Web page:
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Chem Asian J. 2016 Nov 7;11(21):3097-3101. doi: 10.1002/asia.201601079. Epub 2016 Oct 12.

Identification of Endocrine Disrupting Chemicals using a Virus-Based Colorimetric Sensor.

Moon JS1, Lee Y1,2, Shin DM3, Kim C1,2, Kim WG1,2, Park M4, Han J1,2, Song H5, Kim K5, Oh JW1,2,6.

Author information

1
BK21 PLUS Nano convergence Technology Division, Pusan National University, Busan, 46241, Republic of Korea.
2
Department of Nano Fusion Technology, Pusan National University, Busan, 46241, Republic of Korea.
3
Research center for Energy Convergence Technology, Pusan National University, Busan, 46241, Republic of Korea.
4
Department of Applied Nanoscience, Pusan National University, Busan, 46241, Republic of Korea.
5
Department of Cogno-Mechatronics Engineering, Pusan National University, Busan, 46241, Republic of Korea.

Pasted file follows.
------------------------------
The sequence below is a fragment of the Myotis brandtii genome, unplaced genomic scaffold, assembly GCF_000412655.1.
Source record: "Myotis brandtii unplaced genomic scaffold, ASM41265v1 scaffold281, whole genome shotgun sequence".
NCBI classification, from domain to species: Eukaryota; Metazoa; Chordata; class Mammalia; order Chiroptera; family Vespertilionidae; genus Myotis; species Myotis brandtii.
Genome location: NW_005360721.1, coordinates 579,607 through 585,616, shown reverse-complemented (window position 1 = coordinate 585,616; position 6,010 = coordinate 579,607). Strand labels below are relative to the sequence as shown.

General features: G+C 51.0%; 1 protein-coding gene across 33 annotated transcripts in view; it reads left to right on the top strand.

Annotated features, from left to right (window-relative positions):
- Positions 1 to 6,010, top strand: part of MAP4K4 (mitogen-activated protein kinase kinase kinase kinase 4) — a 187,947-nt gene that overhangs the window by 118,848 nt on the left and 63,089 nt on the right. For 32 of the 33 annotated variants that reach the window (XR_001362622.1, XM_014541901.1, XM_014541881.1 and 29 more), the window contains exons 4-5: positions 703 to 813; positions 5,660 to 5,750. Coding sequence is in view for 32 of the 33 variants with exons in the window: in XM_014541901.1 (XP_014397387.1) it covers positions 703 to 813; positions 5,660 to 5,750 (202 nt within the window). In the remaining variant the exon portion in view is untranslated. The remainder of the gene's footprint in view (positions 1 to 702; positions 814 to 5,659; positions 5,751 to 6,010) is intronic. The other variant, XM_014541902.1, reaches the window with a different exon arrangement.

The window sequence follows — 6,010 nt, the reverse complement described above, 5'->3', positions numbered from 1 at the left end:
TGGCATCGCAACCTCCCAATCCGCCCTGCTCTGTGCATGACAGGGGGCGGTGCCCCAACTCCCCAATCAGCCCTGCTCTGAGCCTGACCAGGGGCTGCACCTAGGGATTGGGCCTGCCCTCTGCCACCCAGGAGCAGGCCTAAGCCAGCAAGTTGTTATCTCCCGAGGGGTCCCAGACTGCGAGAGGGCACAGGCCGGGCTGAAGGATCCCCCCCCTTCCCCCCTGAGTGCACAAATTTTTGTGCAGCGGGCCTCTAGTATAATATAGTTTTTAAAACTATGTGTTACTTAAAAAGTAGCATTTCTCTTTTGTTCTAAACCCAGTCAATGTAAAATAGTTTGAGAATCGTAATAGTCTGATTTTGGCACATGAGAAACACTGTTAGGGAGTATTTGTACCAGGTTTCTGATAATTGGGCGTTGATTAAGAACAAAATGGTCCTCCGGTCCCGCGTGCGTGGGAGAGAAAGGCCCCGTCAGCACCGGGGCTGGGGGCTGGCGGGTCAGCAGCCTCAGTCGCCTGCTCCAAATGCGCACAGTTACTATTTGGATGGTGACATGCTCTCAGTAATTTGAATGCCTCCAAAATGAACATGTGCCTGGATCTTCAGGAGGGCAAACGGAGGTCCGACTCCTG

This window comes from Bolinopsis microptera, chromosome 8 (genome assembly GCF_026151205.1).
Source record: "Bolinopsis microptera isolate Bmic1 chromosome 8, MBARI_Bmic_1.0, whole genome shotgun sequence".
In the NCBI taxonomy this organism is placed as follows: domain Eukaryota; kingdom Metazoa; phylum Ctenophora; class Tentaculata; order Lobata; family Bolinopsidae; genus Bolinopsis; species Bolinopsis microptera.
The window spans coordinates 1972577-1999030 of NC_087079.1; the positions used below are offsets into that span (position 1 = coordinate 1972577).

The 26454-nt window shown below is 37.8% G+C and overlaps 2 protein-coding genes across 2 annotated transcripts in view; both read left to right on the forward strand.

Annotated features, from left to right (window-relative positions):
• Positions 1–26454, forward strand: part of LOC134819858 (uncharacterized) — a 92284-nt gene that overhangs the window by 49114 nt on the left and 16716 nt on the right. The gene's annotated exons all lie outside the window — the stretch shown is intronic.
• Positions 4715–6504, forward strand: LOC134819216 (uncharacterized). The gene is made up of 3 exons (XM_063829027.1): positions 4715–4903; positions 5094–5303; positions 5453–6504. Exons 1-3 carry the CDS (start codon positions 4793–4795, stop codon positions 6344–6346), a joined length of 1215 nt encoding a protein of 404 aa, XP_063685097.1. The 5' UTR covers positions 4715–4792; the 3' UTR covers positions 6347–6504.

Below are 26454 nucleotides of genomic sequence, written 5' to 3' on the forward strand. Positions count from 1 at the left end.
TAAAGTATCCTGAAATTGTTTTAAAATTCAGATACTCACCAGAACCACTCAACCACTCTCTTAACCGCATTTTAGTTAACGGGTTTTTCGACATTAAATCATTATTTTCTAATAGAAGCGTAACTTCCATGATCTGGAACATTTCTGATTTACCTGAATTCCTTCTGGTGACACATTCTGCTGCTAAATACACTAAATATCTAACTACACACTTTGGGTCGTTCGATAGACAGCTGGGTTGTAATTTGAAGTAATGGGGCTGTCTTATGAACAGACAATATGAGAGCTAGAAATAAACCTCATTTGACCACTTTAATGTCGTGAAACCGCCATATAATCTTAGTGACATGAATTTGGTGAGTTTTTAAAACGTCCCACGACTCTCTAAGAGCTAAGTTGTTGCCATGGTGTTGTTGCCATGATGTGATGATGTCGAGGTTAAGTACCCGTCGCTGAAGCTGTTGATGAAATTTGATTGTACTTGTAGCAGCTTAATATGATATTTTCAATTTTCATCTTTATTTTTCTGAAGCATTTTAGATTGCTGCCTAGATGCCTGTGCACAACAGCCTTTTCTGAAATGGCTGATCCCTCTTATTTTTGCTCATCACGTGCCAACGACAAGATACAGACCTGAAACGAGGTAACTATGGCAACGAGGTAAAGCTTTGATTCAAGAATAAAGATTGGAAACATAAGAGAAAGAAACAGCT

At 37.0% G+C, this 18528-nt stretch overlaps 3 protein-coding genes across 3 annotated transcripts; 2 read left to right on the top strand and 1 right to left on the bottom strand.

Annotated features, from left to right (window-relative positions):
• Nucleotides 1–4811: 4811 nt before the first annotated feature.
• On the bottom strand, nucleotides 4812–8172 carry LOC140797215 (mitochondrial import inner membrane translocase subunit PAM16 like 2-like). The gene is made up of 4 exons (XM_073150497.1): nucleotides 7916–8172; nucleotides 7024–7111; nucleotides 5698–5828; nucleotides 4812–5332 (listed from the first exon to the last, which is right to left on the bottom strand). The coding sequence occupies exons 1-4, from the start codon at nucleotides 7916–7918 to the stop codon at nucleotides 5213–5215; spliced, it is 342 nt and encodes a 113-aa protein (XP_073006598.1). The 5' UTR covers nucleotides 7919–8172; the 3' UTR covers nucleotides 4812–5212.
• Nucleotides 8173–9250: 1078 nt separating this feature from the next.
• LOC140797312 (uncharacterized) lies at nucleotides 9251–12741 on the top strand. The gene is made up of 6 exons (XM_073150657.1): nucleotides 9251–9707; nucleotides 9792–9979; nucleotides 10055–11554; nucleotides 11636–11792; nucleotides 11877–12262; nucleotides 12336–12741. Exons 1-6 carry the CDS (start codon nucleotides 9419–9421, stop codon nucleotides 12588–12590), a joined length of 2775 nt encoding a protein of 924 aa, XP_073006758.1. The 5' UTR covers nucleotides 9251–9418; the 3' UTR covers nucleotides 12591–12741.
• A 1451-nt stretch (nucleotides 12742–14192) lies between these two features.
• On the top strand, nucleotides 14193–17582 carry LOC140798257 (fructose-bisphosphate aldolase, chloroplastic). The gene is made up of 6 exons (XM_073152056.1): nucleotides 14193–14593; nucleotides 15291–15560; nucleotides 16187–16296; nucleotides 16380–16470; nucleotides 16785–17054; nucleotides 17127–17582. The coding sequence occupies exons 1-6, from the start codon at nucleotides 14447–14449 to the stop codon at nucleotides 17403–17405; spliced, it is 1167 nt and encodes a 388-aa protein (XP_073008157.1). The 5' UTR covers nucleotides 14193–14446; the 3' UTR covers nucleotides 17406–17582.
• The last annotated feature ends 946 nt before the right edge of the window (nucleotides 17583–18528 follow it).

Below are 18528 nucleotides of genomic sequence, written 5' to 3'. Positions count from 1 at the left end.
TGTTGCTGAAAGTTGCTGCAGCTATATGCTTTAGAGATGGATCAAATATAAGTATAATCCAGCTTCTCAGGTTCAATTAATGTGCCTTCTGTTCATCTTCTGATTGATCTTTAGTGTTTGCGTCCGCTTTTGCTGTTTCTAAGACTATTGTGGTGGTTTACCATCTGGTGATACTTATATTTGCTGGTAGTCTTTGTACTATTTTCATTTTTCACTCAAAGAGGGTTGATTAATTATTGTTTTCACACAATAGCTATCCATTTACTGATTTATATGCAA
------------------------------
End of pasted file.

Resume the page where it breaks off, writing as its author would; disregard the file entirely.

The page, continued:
6
Department of Nanoenergy Engineering, Pusan National University, Busan, 46241, Republic of Korea.

Abstract

A simple and portable colorimetric sensor based on M13 bacteriophage (phage) was devised to identify a class of endocrine disrupting chemicals, including benzene, phthalate, and chlorobenzene derivatives. Arrays of structurally and genetically modified M13 bacteriophage were fabricated so as to produce a biomimetic colorimetric sensor, and color changes in the phage arrays in response to several benzene derivatives were characterized. The sensor was also used to classify phthalate and chlorobenzene derivatives as representatives of endocrine disrupting chemicals. The characteristic color patterns obtained on exposure to various benzene derivatives enabled similar chemical structures in the vapor phase to be classified. Our sensing approach based on the use of a genetically surface modified M13 bacteriophage offers a promising platform for portable, simple environmental monitors that could be extended for use in numerous application areas, including food monitoring, security monitoring, explosive risk assessment, and point of care testing.

KEYWORDS:

bacteriophages; endocrine disrupting chemicals; phthalates; polychlorinated biphenyls; sensors

PMID:
27616055
DOI:
10.1002/asia.201601079
[Indexed for MEDLINE]

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